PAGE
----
Delegation of authority to other revenue officers by letters other than an LoA

In lieu of an LoA, the BIR issues other documents which delegate to BIR officers the authority to audit the books of the taxpayer. Some of the common documents issued by the BIR to reassign the case to a new set of officers are Memorandum of Assignment (MoA), Referral Memorandum, Letter Notice, or any other equivalent document.

As mentioned previously, RMO No. 43-1990, as further explained in the case of Medicard Philippines, Inc. v. CIR (G.R. No. 222743, April 5, 2017), provides that the deficiency VAT assessment against Medicard Philippines is invalid because there was no LoA issued by the CIR prior to the issuance of Preliminary Assessment Notice (PAN) and Final Assessment Notice (FAN). The Letter of Notice earlier sent to Medicard Philippines was not validly converted into an LoA. The SC emphasized that “(W)hat is crucial is whether the proceedings that led to the issuance of VAT deficiency assessment against Medicard had the prior approval and authorization from the CIR or her duly authorized representatives. Not having authority to examine Medicard in the first place, the assessment issued by the CIR is inescapably void.”

Lapse of the 180 or 240-day period to complete a tax audit will not invalidate the LoA

Revenue Audit Memorandum Order (RAMO) No. 1-2000, which is further amended by RMO No. 19-2015 and RMO No. 6-2023, provides that generally, an entire tax audit process must be completed within 180 days from the issuance of the LoA for cases in the RDOs or 240 days for cases covered by the Large Taxpayer Service. Previously, the LoA was to be served to the taxpayer within 30 days; however, Revenue Memorandum Circular (RMC) No. 82-2022 removed that requirement as long as the audit is done within 180 or 240 days, as the case may be.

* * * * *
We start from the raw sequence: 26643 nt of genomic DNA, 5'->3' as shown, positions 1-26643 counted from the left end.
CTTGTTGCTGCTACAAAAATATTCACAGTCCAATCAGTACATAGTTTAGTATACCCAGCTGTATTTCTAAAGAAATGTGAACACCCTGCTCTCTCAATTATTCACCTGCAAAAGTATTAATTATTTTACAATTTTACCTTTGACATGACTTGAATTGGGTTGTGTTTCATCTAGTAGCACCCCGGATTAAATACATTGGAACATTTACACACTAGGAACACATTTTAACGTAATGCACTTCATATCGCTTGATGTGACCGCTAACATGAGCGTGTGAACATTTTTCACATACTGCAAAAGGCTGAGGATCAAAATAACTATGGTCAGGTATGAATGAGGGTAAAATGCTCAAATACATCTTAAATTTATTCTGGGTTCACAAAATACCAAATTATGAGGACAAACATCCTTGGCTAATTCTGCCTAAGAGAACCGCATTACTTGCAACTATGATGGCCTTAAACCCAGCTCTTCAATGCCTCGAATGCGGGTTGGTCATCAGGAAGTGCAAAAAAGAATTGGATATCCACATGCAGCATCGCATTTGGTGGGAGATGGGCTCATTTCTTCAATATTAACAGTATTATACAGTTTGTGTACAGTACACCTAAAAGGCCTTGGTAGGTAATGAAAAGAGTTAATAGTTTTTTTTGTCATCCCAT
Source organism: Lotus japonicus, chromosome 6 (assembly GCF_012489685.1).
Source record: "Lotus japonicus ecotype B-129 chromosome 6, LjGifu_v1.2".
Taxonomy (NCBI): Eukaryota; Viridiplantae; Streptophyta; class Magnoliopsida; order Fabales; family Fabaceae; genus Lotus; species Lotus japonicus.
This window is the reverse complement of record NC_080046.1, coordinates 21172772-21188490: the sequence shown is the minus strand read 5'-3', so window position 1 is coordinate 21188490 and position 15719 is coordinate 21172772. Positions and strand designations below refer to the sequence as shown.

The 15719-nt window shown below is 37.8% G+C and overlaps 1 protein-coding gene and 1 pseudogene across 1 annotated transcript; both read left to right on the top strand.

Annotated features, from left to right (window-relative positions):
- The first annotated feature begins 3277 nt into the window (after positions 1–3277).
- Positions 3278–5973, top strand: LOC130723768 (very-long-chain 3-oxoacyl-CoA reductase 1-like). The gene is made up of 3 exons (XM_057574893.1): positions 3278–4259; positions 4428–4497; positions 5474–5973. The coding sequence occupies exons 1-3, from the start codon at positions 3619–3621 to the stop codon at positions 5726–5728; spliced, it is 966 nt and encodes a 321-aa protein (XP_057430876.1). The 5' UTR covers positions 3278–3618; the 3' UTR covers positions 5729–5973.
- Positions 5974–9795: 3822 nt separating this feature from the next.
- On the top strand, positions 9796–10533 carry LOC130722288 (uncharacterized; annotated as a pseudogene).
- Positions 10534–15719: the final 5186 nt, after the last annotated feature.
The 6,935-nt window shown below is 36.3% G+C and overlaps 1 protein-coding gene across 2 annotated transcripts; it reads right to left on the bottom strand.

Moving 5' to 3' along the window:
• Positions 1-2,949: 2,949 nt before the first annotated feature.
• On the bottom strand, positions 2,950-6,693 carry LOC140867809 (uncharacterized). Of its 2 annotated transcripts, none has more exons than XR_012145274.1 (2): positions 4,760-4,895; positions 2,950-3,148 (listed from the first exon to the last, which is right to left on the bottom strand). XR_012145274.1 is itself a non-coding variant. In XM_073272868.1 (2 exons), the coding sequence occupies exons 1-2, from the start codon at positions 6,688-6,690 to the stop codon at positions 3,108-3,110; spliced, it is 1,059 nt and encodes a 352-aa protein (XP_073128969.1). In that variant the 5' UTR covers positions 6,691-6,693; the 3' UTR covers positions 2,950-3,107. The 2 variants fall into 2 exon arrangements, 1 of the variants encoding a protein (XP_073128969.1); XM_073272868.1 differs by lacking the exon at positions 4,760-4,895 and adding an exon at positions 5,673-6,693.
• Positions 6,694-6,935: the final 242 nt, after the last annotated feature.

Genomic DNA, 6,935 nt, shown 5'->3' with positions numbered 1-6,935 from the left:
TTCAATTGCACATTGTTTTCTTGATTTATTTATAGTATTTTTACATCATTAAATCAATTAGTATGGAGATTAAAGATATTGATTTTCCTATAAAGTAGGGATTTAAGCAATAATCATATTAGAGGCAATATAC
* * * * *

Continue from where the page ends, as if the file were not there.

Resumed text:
In cases where the audit is not completed within 180 or 240 days, the LoA does not lose its validity for as long as the BIR’s right to assess has yet to prescribe. Hence, there is no need to revalidate the LoA for the audit to continue. However, the revenue officers assigned to the audit will be subject to administrative penalties. This is consistent with the CTA’s ruling in Xpert Air Services, Inc. v. CIR (CTA Case No. 10171, March 14, 2023) and with CTA En Banc’s ruling in CIR v. GS MTE Grains Corporation (CTA EB Case No. 1958, July 6, 2020).

The above cases amended the previous requirement provided for in RMO No. 43-1990 that the LoA loses its effect and should be revalidated by the BIR by virtue of the BIR’s General Audit Procedures and Documentation.

To reiterate, no matter how comprehensive the legal and factual findings presented by the BIR, without a valid LoA, the whole assessment will be invalidated. So, check what letters the BIR is issuing to you. The presence of the above-mentioned instance may invalidate the whole assessment for violating your right to due process. By this we can say that one letter can really make a difference in your tax audits.

Let’s Talk Tax is a weekly newspaper column of P&A Grant Thornton that aims to keep the public informed of various developments in taxation. This article is not intended to be a substitute for competent professional advice.


Runell Alvyn V. Sarmiento is a senior in charge from the Tax Advisory & Compliance division of P&A Grant Thornton, the Philippine member firm of Grant Thornton International Ltd.